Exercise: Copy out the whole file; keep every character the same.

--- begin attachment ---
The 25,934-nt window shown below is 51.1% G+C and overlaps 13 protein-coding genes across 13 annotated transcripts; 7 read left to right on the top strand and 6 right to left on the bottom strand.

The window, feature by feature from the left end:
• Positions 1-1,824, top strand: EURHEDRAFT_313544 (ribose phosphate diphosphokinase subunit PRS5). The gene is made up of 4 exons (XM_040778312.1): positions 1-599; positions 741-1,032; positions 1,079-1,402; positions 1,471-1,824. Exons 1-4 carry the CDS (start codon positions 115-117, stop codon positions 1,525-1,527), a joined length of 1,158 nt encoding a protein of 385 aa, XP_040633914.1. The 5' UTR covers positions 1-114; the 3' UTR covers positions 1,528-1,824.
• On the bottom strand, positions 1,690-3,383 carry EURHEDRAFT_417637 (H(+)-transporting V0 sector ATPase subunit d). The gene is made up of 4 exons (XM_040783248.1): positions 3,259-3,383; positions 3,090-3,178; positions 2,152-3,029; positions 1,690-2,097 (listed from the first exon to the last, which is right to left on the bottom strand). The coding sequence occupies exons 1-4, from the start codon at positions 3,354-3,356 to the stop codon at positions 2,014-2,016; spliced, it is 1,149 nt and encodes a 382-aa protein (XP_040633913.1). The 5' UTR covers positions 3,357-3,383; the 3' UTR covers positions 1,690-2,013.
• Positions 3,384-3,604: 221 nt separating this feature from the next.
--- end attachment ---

The 25,934-nt window shown below is 51.1% G+C and overlaps 13 protein-coding genes across 13 annotated transcripts; 7 read left to right on the top strand and 6 right to left on the bottom strand.

The window, feature by feature from the left end:
• Positions 1-1,824, top strand: EURHEDRAFT_313544 (ribose phosphate diphosphokinase subunit PRS5). The gene is made up of 4 exons (XM_040778312.1): positions 1-599; positions 741-1,032; positions 1,079-1,402; positions 1,471-1,824. Exons 1-4 carry the CDS (start codon positions 115-117, stop codon positions 1,525-1,527), a joined length of 1,158 nt encoding a protein of 385 aa, XP_040633914.1. The 5' UTR covers positions 1-114; the 3' UTR covers positions 1,528-1,824.
• On the bottom strand, positions 1,690-3,383 carry EURHEDRAFT_417637 (H(+)-transporting V0 sector ATPase subunit d). The gene is made up of 4 exons (XM_040783248.1): positions 3,259-3,383; positions 3,090-3,178; positions 2,152-3,029; positions 1,690-2,097 (listed from the first exon to the last, which is right to left on the bottom strand). The coding sequence occupies exons 1-4, from the start codon at positions 3,354-3,356 to the stop codon at positions 2,014-2,016; spliced, it is 1,149 nt and encodes a 382-aa protein (XP_040633913.1). The 5' UTR covers positions 3,357-3,383; the 3' UTR covers positions 1,690-2,013.
• Positions 3,384-3,604: 221 nt separating this feature from the next.